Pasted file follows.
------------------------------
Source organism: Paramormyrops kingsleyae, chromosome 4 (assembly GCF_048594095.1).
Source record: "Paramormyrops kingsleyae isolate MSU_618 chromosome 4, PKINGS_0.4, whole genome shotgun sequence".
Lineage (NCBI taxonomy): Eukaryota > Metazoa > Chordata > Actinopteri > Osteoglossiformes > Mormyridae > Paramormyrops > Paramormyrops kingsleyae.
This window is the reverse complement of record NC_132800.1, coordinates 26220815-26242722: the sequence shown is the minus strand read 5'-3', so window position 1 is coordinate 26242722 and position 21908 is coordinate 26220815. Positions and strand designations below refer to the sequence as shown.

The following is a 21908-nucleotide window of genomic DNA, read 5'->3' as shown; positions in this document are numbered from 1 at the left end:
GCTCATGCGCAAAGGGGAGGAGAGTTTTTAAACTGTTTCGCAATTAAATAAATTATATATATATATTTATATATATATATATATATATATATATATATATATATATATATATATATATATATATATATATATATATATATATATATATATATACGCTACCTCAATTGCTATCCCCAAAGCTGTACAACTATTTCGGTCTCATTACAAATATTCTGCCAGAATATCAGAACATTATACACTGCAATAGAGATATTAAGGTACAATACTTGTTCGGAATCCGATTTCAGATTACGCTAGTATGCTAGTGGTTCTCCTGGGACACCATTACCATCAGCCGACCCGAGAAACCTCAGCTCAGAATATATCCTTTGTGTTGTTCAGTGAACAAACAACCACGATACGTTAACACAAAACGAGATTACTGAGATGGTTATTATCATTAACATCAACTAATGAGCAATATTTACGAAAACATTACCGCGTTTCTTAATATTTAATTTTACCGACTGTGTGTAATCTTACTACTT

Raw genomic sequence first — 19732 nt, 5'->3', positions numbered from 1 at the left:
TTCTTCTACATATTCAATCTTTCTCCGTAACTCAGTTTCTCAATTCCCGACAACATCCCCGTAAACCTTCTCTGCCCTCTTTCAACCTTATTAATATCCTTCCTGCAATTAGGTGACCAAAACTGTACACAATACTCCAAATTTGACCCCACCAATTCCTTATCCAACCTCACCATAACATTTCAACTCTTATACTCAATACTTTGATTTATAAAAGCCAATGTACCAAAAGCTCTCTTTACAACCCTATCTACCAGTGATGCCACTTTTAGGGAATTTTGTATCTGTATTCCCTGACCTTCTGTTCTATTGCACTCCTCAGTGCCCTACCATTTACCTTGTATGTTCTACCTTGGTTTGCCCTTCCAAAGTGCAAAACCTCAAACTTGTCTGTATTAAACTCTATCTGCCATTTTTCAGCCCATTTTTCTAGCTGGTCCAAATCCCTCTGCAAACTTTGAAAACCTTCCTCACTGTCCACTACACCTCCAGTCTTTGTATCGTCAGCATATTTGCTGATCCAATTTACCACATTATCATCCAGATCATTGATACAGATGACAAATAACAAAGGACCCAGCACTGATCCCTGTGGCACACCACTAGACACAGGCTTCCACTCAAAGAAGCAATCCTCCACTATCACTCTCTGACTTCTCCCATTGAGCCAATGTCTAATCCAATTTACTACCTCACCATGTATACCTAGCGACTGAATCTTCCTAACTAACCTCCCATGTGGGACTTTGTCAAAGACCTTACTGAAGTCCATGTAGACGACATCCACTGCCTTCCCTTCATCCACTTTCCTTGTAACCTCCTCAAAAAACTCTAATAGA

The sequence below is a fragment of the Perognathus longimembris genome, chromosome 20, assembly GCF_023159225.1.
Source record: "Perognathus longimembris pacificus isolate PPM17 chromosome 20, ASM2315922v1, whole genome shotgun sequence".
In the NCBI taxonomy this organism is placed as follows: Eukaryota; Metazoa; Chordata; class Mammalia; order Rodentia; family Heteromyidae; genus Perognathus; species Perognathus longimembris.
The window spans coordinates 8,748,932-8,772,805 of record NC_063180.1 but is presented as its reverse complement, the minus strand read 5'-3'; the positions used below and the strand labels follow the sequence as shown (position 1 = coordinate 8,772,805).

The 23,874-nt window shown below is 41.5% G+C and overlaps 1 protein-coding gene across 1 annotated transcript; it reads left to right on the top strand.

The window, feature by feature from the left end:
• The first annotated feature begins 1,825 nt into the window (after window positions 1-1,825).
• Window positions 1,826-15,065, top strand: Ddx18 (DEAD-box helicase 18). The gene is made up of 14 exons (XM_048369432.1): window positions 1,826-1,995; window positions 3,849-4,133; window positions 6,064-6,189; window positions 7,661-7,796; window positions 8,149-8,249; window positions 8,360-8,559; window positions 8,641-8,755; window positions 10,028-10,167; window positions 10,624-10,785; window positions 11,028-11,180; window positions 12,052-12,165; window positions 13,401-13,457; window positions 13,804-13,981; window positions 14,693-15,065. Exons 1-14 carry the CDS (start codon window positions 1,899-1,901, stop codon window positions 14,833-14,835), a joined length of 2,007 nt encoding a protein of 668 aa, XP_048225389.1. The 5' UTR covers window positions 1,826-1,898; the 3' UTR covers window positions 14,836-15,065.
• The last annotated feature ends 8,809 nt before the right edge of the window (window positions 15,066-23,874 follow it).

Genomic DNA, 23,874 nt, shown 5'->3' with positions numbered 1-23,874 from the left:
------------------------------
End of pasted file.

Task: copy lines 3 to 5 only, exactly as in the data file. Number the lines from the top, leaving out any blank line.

Lineage (NCBI taxonomy): Eukaryota > Metazoa > Chordata > Actinopteri > Osteoglossiformes > Mormyridae > Paramormyrops > Paramormyrops kingsleyae.
This window is the reverse complement of record NC_132800.1, coordinates 26220815-26242722: the sequence shown is the minus strand read 5'-3', so window position 1 is coordinate 26242722 and position 21908 is coordinate 26220815. Positions and strand designations below refer to the sequence as shown.

The following is a 21908-nucleotide window of genomic DNA, read 5'->3' as shown; positions in this document are numbered from 1 at the left end: